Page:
University of Oregon

So You Want My Job?: The Power of a Natural Sciences Degree

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Last night the Career Center, in collaboration with the College of Arts and Sciences, UO Libraries and the UO Alumni Association, presented "So You Want My Job?" a panel discussion featuring recent UO grads from Natural Sciences majors.  

Deborah Exton was our keynote speaker and shared her own unconventional path to her current career as senior instructor of Chemistry at University of Oregon. After time spent as a logger, greenhouse worker and bartender Deborah ended up going back to school after a long hiatus and studying Chemistry. Upon graduation with a Ph.D. she spent several months cleaning hotel rooms before being hired for her first teaching job. She stressed the importance of identifying your passions, gaining new and interesting experiences as a young person and taking full advatage of your time as an undergraduate.

The program then focused on a question and answer period with our panelists moderated by Deb Chereck, director of the Career Center. Our panelists included:

  • Julie Embree '83 (General Science), physical therapist and manager, Slocum Therapy Center
  • Jeff McBride '91 (Psychology), professional development manager, Intel
  • Damon Reicher '01 (Computer and Information Sciences), software developer, Digital Inspections
  • Rachel Smith '99 (Biochemistry & Spanish), scientist, Life Technologies

Here is a sampling of the questions posed to our panel by students and our moderator and the panelists' answers:

How do you cope with a first job that is not your dream job?

  • Have a plan. Know what you what to get out of your current experience and think about where you'll be in 3-5 years because of the experience you're gaining.
  • Don't stop networking. Be pro-active in acquiring new contacts that will help you achieve your goals.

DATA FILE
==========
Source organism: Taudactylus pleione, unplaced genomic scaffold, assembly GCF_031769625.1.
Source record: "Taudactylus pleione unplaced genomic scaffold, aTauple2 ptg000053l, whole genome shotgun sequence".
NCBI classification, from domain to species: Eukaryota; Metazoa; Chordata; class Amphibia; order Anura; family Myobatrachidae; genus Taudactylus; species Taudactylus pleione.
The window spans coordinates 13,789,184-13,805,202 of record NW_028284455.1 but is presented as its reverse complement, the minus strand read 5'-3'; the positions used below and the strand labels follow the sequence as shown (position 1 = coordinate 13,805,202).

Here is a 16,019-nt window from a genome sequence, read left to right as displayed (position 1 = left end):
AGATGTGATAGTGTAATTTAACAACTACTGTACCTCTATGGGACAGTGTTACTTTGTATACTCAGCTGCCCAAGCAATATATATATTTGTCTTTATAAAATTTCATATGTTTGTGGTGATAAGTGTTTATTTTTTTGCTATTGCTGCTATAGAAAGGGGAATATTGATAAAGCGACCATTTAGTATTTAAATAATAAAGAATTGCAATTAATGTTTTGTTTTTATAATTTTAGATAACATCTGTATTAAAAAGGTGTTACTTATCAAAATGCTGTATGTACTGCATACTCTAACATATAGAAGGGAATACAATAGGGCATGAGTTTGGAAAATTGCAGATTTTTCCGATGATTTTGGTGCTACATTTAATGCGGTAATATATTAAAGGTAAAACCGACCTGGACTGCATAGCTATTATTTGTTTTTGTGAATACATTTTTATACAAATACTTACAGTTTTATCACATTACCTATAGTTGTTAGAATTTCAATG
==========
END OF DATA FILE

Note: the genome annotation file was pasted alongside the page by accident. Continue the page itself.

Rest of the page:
• Do your best. Even if it feels like drudgery, make sure you're performing at the top of your game.
  • Learn, learn, learn. There are learning opportunities to be taken advantage of no matter where you are working.

How do you get around experience requirements in job postings?

  • Take a risk. Apply…all they can say is "no."
  • Volunteer. Volunteer positions that allow you to manage projects are especially valuable.
  • Know your strengths and be able to articulate them. Are you a critical thinker? Think about how you can demonstrate that in a cover letter or in an interview.
  • Develop unique skill sets. Knowledge and experience with specialized software systems are very valuable to employers and may make up for your lack of experience.
  • Don't lie. It's not worth it to lie. Trust that you'll find the right match for your experience level.

Overall tips and pointers for those embarking on a job search?

  • Be patient. It will take a while to get to your goal but there is lots to learn and benefit from along the way.
  • Stay inspired. Understand who you are and identify your strengths and passions. This will give you the energy you need to pursue your dreams and keep you motivated.
  • Have a support system. Build your life outside of work too. Have fun.
  • Expose yourself to a variety of opportunities. You may discover a new passion, connect with a valuable networking partner or gain a different perspective.

"So You Want My Job?" was an inspiring presentation and hopefully put at ease some of the anxieties that students are feeling about entering the job market and gave them some new ideas about how to pursue their goals. A Liberal Arts degree really does prepare you for the world of work and the Career Center can help you learn to express your passions and skills to potential employers.

Don't worry if you weren't able to attend last night. We will present a "So You Want My Job?" Spring term too (Tuesday, May 4, 2010 focused on Humanities majors). We look forward to seeing you at one of our upcoming events or in the Career Center office (220 Hendricks Hall) sometime soon.

Questions about what the Career Center can do for you? Call us at (541) 346-3235 or e-mail career@uoregon.edu.

Mika Farrington's picture